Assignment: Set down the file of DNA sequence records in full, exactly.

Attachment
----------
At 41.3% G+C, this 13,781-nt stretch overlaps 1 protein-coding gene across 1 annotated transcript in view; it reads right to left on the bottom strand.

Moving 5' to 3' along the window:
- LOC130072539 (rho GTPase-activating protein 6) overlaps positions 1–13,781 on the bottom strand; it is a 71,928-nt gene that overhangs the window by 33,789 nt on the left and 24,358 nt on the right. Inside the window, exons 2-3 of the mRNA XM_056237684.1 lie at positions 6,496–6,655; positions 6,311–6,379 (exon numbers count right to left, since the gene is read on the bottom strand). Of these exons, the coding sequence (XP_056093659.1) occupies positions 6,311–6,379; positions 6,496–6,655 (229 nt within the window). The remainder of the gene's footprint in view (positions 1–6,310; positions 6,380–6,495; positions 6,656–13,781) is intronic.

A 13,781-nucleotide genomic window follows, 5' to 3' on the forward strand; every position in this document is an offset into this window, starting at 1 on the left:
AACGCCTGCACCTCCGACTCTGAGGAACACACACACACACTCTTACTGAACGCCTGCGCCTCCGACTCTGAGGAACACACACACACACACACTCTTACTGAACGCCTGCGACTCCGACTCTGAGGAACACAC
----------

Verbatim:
At 41.3% G+C, this 13,781-nt stretch overlaps 1 protein-coding gene across 1 annotated transcript in view; it reads right to left on the bottom strand.

Moving 5' to 3' along the window:
- LOC130072539 (rho GTPase-activating protein 6) overlaps positions 1–13,781 on the bottom strand; it is a 71,928-nt gene that overhangs the window by 33,789 nt on the left and 24,358 nt on the right. Inside the window, exons 2-3 of the mRNA XM_056237684.1 lie at positions 6,496–6,655; positions 6,311–6,379 (exon numbers count right to left, since the gene is read on the bottom strand). Of these exons, the coding sequence (XP_056093659.1) occupies positions 6,311–6,379; positions 6,496–6,655 (229 nt within the window). The remainder of the gene's footprint in view (positions 1–6,310; positions 6,380–6,495; positions 6,656–13,781) is intronic.

A 13,781-nucleotide genomic window follows, 5' to 3' on the forward strand; every position in this document is an offset into this window, starting at 1 on the left:
AACGCCTGCACCTCCGACTCTGAGGAACACACACACACACTCTTACTGAACGCCTGCGCCTCCGACTCTGAGGAACACACACACACACACACTCTTACTGAACGCCTGCGACTCCGACTCTGAGGAACACAC